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2000: Aitken freed from prison early

Former Cabinet minister Jonathan Aitken has been released from jail after serving less than half of his 18-month sentence

Aitken, 57, was convicted of perjury and perverting the course of justice in June last year, after the collapse of his libel action against The Guardian newspaper and Granada television in 1997.

He left Elmley prison alone carrying his belongings in a black bin liner just after 08.00 GMT.

Aitken is to be electronically tagged for two months to ensure that he complies with a curfew that confines him to his house between 07.00am and 07.00pm every day.

Aitken declared bankrupt

The former chief secretary to the Treasury in the last Conservative government, Aitken did not speak to press outside the prison and managed to avoid them when he got back to his Westminster home.

He spent the majority of the seven months that he was imprisoned in Standford Hill open jail on the Isle of Sheppey, Kent.

Just before the New Year he was moved to the closed prison at Elmley when officers at Standford Hill discovered a plot by other inmates to drug and photograph Aitken in compromising positions.

He still owes The Guardian and Granada over 1m of the 2m legal costs they incurred during the 1997 libel trial where it emerged Aitken had lied about a stay in the Ritz Hotel in Paris.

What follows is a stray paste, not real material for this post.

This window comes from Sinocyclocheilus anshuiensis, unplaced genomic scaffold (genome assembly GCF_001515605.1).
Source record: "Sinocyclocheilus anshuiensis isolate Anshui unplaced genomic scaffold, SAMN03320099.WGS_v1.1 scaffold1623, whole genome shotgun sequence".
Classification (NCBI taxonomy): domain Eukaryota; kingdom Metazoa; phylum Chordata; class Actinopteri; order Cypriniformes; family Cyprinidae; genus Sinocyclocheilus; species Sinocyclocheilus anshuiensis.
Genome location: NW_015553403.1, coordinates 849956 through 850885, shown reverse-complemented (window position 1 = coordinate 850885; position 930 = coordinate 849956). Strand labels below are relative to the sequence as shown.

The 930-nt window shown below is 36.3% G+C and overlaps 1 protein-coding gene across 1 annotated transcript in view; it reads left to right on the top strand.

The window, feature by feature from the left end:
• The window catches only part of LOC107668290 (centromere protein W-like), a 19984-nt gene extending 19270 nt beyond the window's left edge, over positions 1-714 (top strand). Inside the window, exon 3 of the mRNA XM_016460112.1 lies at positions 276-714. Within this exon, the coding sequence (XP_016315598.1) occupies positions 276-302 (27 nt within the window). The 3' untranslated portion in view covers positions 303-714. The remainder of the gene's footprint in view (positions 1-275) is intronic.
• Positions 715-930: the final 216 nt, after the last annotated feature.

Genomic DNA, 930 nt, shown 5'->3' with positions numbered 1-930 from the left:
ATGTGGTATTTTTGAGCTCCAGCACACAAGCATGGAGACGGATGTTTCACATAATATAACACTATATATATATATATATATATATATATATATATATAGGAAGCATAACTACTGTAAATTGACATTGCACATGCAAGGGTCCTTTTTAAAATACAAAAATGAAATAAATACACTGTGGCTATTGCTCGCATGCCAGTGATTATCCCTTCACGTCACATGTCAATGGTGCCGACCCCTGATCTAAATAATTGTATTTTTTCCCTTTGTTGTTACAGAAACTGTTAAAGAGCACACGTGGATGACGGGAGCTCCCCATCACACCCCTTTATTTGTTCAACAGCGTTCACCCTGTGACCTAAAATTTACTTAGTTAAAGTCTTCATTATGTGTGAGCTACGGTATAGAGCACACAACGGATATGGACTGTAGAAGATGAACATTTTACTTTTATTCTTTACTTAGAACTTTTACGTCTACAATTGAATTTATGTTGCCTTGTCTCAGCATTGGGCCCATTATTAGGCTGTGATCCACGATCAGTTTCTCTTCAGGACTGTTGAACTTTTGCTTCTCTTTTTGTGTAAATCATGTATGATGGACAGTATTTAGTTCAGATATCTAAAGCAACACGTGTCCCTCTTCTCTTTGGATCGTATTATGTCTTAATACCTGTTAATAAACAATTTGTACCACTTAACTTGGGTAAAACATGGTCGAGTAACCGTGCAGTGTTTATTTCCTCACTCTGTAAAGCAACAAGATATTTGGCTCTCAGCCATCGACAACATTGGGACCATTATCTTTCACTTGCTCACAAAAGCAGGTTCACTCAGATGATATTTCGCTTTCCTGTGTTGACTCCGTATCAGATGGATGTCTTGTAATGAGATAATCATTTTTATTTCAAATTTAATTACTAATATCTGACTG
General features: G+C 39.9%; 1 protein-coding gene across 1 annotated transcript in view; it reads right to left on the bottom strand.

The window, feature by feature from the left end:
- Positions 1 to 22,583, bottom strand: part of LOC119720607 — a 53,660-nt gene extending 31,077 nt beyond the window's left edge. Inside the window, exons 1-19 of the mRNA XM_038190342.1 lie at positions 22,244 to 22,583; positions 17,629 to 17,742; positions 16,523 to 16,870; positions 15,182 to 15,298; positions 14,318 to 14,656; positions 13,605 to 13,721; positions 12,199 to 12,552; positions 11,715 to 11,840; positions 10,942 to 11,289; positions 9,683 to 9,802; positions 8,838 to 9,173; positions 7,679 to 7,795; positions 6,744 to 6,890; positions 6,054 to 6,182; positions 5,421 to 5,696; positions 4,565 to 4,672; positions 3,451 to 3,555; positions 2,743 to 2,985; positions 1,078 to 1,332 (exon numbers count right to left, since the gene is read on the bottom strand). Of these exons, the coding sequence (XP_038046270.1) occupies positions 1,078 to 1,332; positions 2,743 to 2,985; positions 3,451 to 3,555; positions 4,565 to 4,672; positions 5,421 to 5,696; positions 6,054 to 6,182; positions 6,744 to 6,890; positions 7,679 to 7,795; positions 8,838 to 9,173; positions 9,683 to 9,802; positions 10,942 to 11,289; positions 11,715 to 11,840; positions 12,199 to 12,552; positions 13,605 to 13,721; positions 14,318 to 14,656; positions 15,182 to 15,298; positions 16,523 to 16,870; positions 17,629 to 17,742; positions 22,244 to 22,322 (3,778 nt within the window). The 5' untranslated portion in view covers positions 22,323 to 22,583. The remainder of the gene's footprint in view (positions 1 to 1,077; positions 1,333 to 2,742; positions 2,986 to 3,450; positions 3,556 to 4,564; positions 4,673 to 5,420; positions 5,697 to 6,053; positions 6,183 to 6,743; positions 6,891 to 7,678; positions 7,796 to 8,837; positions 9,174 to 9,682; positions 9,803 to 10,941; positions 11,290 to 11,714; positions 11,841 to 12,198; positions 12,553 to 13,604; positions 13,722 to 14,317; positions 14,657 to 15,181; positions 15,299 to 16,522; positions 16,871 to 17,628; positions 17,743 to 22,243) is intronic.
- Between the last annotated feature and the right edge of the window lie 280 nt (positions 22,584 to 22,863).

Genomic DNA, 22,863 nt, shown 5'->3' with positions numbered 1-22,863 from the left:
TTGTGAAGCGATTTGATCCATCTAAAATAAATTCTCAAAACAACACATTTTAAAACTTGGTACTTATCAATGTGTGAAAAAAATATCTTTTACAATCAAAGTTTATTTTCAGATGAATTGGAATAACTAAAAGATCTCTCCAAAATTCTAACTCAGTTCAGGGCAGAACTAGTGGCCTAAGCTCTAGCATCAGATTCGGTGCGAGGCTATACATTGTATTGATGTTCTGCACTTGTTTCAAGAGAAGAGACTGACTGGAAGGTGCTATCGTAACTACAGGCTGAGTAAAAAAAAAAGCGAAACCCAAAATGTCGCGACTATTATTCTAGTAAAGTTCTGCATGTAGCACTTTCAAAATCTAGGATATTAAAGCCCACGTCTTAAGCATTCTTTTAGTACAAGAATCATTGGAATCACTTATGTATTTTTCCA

Having amassed a personal fortune of 3m Aitken was declared bankrupt in June 1999 as a result of escalating legal costs and an expensive divorce settlement.

An old Etonian and Oxford graduate, tipped for Conservative leadership, Aitken now recognises that he has no future in public life and has enrolled on a two year theology course at Wycliffe Hall, Oxford University.

In Context
In October 2000 Jonathan Aitken began his theology course at Oxford, living as a frugal student in a single room.

Although his course enables him to enter the priesthood, Aitken has said that he does not intend to do this, but hopes to earn money through writing.

Despite selling his 2m central London house and raising 16,000 with an auction of his personal possessions, Aitken was still only able to repay less than half of the 1.5m owed to The Guardian. They agreed a lower settlement.


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